Skip to main content
nd.gov - The Official Portal for North Dakota State Government
Bird on a letter header graphic

Wildlife Notes

In the summer, American tree sparrows can be found nesting (on or near the ground, not in trees as their name might imply) in the far northern regions of Canada and in Alaska. However, in the winter, you can find small flocks in North Dakota. These little birds require food and water equal to about 30% of their body weight each day, so look for them industriously foraging for seeds and berries…

Salmon are a popular species in Lake Sakakawea. While not native to North Dakota, salmon do well in the deeper areas of the lake and provide a unique fishing opportunity to North Dakota anglers. Because conditions in the lake and surrounding streams are not suitable for natural reproduction, salmon must be stocked into the lake. This process requires some effort. …

Plains gartersnakes can be found across North Dakota and can be identified by three stripes, with the middle stripe often being bright orange or yellow. The side stripes may take on a bluish-green hue. Females normally give birth to about 20-40 live young, but can have over 90!

Did you know that sagebrush lizards (found in the North Dakota badlands) can drop their tail to distract an attacking predator? They escape while the predator goes after their still twitching tail. Later their tail grows back. Learn more.

Red-bellied snakes can be found in the eastern half of North Dakota and are the state's smallest snake reaching lengths of only 8-10 inches. While their backs vary in color from light ot dark brown, gray or chestnut, they have bright red to salmon colored bellies. When feeling threatened, they will curl their lips upward to show off their tiny teeth which is thought to be an attempt to…

Chokecherry (Prunus virginiana), a member of the rose family, is the state fruit of North Dakota. This small tree or shrub grows to a height of 20 feet. Often found in ravines and valleys. The white flowers grow in clusters on the tips of branches and bloom in May. The slightly tart fruit is ripe in late July and August. Chokecherry berries were one of the main ingredients in a food commonly…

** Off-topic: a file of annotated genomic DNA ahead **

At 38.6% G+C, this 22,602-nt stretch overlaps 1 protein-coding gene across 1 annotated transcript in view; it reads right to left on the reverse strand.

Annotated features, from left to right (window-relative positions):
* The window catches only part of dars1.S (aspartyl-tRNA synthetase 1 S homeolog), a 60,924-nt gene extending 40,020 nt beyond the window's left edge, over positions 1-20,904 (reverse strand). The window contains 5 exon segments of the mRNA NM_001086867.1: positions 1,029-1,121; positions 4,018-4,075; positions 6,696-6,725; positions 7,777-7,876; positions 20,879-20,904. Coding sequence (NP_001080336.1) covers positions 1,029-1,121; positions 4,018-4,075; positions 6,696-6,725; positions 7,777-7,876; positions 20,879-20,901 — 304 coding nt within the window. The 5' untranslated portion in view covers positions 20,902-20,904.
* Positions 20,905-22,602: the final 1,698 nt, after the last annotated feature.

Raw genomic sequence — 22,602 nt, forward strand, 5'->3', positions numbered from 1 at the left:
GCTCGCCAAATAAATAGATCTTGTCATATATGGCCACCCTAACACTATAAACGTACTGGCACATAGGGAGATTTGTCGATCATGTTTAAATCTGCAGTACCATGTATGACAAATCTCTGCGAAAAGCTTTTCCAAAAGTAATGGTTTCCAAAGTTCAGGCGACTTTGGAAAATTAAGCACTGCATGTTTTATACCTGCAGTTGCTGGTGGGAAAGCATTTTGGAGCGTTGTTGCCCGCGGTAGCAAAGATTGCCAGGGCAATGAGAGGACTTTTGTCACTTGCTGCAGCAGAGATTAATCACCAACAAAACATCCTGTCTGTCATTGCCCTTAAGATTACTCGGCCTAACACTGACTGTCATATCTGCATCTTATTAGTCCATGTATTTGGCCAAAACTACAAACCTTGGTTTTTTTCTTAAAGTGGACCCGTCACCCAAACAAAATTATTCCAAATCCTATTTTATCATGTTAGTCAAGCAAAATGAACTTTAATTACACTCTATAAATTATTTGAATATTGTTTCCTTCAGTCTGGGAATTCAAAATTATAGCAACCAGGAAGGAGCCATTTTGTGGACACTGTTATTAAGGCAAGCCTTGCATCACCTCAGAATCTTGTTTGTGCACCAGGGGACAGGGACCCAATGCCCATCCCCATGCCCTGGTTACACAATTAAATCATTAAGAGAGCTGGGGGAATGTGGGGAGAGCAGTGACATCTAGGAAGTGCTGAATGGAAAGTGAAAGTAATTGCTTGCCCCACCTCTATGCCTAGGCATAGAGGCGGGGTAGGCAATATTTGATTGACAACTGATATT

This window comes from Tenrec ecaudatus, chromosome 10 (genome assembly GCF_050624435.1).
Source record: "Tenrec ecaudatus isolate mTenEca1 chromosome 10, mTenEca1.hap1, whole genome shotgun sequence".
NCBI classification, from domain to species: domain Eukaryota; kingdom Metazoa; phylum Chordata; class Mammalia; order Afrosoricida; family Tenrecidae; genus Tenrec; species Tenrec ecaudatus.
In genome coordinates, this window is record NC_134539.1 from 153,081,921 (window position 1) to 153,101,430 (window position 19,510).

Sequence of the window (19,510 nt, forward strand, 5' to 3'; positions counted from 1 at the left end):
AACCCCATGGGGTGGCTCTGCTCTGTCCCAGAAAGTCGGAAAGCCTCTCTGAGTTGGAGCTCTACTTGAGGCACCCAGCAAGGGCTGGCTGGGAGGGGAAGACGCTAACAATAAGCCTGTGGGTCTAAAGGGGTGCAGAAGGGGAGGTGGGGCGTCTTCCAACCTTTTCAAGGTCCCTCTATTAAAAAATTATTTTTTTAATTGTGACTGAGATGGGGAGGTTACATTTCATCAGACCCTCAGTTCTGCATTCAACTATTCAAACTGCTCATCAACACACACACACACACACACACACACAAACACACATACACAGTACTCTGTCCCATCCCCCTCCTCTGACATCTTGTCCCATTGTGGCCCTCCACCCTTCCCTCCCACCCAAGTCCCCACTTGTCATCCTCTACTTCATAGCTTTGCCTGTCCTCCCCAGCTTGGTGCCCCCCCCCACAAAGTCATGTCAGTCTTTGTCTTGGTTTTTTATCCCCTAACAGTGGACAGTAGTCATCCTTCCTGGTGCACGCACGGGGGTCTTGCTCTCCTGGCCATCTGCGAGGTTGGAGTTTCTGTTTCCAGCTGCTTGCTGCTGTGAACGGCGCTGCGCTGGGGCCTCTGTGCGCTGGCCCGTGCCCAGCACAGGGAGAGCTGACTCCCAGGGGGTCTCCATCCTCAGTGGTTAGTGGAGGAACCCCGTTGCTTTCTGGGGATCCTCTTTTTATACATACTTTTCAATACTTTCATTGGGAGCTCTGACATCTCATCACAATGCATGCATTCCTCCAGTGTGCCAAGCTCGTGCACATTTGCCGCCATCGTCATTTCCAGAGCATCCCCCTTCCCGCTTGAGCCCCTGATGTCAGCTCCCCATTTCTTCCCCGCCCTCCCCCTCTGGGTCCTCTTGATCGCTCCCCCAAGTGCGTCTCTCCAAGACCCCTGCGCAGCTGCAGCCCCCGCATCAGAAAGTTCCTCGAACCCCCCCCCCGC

Snapping turtles are common throughout North Dakota. These big turtles can live 40-50 years or more in the wild and can grow to around 65 pounds (though most are in the 10-35 pound range). Mind your fingers and toes should you ever encounter one of these critters. When they feel threatened, these turtles will use their powerful, beak-like mouth to bite, and they don't like to let go.

Red-eyed vireos typically sing high in tree canopies in short little bursts of 2-4 syllables, altering back and forth between ascending and descending tones so it sounds like a 90's Valley Girl on the phone saying, "Hello?" "Where are you?" "That's cool" "I'm up here." "Totally."

They're common in wooded areas in North Dakota usually accompanied by warbling vireos. Other vireo species…

All birds molt - shedding their old, weathered feathers with new ones. Some birds molt once per year, others two or three times per year. Sometimes the molt process is simultaneous, such as with waterfowl when they lose all of the primary feathers at once, leaving them flightless for 3-4 weeks. You’ve probably seen them this time of year in a wetland doing a breast-stroke swim to escape to…

The plains spadefoot (Spea bombifrons) is the most easily recognized toad in North Dakota. Its skin is smooth like that of a frog, and it has a distinct vertical pupil like that of a cat. Its color varies from a light cream, to gray or brown, and may have small orange spots.

Their back feet have a digging spur (spade) used to burrow into the soil. They may burrow 3 feet or more…

Did you know a hummingbird has about 1,000 feathers on its body, whereas a Northern pintail has nearly 15,000? Feathers vary in structure and function. Check out this cool interactive learning tool,…

So, how much wood would a woodchuck chuck if a woodchuck could chuck wood? Well, a New York state wildlife expert, Richard Thomas, decided to answer that question some years back. He found that, while a woodchuck doesn’t actually chuck wood, they do in fact chuck quite a bit of dirt when digging out a burrow. On a good day they can chuck around 35 cubic feet of dirt (or about 700 pounds). So…

Sights and sounds of spring advancing across our North Dakota

 

The whooping cranes that make their way through North Dakota each spring are part of a population of about 500 birds that are on their way from their wintering grounds at Aransas National Wildlife Refuge in Texas to their nesting grounds at Wood Buffalo National Park in Canada, a distance of about 2,500 miles…

To the Lakota, the sharp-tailed grouse was called “Cansiyo” or the “Fire Bird”, because of its need for fire to keep the grasslands open.

This iconic bird of the northern Great Plains was reported by Theodore Roosevelt as “the most plentiful feathered game to be found” in the region. Thus, it is not surprising then that the sharptail has such a prominent place on the logos of both the…